This page contains a growing compendium of commonly accessible or downloadable code that can be run on Intel® Xeon Phi™ Coprocessors.
If you have completed an upstream promotion of a community code, please post a thread on the Intel® Many Integrated Core Architecture Forum to let us know, so that we can update this list.
INTRODUCTION AND PURPOSE:
This article endeavors to provide a single point of reference to Power Management blogs, articles and other resources relevant to the Intel® Xeon Phi™ coprocessor.
Unlike a lot of previous recent blogs, this series is about power management in general. At the very end of the series, I’ll write specifically about the Intel® Xeon Phi™ coprocessor.
I have talked incessantly over the years about power states (e.g. P-states and C-states), and how the processor transitions from one state to another. For a list of previous blogs in this series, and well as other related blogs on power and power management, see the article at [List0]. But I have left out an important component of power management, namely the policy.
(For a PDF version of this article, download the attachment.)
At SC13 (Super Computing 2013)*, someone commented that Intel seems to have some super-secret set of tricks in its pocket, allowing us to optimize “far beyond those of mortal man”+. We don’t really have any super-secret tricks. Even if we did, we wouldn’t use them. We want mortal man (you) to be able to reproduce whatever we do. It is also in our business interest to insure that you can optimize on Intel hardware to the fullest extent possible.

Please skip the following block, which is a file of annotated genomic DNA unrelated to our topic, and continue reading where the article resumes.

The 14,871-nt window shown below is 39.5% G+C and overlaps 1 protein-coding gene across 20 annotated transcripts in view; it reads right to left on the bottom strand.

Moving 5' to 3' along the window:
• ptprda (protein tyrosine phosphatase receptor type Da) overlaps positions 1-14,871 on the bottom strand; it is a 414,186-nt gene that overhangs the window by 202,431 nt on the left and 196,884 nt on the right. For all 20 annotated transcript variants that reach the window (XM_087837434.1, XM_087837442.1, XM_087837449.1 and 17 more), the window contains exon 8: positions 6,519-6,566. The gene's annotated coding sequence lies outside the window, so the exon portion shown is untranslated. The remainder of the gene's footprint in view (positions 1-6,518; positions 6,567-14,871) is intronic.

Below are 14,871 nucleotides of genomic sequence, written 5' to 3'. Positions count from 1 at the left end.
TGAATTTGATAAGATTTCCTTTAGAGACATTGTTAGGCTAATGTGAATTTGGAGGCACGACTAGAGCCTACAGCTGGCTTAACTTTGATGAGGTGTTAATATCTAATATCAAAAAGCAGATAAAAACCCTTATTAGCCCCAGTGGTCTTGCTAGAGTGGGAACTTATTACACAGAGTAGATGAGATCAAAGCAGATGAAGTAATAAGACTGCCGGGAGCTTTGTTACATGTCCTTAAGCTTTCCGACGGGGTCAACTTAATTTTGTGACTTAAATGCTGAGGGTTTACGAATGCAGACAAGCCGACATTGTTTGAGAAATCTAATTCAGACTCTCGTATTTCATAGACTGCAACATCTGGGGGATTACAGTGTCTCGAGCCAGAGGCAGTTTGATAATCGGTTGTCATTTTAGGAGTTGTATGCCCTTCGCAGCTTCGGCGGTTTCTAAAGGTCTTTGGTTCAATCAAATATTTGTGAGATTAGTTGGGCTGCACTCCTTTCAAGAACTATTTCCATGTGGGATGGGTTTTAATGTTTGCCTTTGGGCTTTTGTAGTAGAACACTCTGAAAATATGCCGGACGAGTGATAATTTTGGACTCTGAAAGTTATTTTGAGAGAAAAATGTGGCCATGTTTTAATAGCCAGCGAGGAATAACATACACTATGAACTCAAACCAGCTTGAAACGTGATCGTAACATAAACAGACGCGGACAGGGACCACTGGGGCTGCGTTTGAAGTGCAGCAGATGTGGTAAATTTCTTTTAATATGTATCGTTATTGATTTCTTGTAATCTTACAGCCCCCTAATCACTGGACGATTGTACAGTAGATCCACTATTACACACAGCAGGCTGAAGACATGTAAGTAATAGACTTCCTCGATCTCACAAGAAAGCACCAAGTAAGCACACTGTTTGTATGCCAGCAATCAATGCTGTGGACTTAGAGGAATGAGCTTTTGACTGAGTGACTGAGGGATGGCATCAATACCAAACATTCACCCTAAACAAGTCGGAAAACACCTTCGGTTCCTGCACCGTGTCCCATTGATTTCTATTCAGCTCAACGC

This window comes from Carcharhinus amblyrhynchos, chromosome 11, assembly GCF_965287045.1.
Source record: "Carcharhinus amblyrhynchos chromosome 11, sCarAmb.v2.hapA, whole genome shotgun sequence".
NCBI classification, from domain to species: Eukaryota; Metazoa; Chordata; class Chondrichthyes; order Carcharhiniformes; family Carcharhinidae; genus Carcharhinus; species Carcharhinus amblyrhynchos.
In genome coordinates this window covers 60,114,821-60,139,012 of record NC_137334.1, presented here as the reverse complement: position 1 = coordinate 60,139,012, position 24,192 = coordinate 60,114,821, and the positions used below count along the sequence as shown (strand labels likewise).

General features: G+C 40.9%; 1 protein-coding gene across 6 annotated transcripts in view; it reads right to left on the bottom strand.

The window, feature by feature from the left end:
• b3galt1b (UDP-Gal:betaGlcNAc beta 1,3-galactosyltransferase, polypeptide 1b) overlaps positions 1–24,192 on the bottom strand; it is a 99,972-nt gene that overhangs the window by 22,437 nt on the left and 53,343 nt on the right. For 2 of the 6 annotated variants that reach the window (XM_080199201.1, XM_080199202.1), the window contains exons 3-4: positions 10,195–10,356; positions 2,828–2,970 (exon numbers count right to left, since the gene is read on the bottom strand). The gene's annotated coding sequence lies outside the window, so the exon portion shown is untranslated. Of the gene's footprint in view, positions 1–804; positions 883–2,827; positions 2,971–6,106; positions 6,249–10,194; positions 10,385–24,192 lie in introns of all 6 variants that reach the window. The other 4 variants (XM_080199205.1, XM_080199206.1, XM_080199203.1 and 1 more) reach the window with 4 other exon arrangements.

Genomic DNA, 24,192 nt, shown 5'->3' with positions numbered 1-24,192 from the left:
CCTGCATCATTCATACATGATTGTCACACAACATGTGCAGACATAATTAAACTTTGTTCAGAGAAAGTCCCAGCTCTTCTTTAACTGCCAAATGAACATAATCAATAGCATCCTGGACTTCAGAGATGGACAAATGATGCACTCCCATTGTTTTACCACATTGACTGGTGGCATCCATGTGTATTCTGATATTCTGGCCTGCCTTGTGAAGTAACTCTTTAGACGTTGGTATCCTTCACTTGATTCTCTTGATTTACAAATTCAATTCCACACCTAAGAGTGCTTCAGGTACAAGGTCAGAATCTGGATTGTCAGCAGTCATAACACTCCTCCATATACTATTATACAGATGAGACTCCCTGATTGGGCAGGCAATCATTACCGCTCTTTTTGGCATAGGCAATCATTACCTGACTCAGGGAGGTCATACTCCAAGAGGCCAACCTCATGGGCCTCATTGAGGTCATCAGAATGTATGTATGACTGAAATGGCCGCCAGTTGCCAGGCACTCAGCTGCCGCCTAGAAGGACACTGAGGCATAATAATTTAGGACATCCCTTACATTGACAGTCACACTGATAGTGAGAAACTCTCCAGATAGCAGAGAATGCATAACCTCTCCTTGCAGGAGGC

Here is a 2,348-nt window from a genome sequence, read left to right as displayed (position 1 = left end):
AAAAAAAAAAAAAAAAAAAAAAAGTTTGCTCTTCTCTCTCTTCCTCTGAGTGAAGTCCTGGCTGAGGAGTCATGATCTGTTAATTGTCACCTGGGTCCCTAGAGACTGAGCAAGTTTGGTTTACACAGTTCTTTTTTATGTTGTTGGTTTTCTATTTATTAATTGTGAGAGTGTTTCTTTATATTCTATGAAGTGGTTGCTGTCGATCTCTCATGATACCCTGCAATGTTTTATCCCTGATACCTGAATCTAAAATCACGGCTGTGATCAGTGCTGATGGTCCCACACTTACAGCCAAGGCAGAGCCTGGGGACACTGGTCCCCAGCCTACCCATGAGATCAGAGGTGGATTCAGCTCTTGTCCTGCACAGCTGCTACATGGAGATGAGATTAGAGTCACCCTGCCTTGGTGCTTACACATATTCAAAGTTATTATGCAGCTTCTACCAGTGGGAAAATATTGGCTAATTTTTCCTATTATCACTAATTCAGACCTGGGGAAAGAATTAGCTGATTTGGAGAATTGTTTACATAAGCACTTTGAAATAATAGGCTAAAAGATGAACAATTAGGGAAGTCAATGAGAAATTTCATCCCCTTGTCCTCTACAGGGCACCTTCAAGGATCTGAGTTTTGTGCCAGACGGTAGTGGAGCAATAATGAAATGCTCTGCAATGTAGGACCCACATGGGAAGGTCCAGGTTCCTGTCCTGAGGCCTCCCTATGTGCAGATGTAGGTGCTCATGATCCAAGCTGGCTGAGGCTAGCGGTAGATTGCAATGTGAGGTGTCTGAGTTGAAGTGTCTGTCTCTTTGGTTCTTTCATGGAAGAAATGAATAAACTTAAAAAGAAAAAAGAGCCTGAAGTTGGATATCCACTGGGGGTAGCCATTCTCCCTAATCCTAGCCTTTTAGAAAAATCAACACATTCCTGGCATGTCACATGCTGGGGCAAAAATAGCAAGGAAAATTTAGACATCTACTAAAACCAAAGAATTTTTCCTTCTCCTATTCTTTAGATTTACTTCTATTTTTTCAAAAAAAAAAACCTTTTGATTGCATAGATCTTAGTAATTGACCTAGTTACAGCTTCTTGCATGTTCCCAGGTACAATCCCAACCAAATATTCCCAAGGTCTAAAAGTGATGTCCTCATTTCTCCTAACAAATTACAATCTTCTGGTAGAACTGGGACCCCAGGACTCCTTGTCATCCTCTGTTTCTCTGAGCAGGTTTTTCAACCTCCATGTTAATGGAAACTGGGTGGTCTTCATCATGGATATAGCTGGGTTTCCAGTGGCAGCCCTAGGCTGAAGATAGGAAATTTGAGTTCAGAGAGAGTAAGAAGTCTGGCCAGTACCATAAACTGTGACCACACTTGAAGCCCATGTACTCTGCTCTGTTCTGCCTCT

I just wanted to let whoever is listening that I just published updates to the Resource Guide for Intel® Xeon Phi™ Coprocessor Developers and Resource Guide for Intel® Xeon Phi™ Coprocessor Administrators documents.
This article identifies resources for anyone investigating the value to their organization of the Intel® Xeon Phi™ coprocessor, which is based on the Intel® Many Integrated Core (Intel® MIC) architecture. It is one of three such guides, each for people in one of the following specific roles:
We had an ask from one of the various “Birds of a Feather” meetings Intel® holds at venues such as at the Super Computing* (SC) and International Super Computing* (ISC) conferences. The customer wanted to know BKMs (Best Known Methods) on the proper usage of the new OpenMP* 4.0 / Intel® Cilk™ Plus SIMD directive. I volunteered to create such a list. Investigating the topic more thoroughly, I discovered that there is already a vast amount of resources on vectorization and the use of the SIMD directive.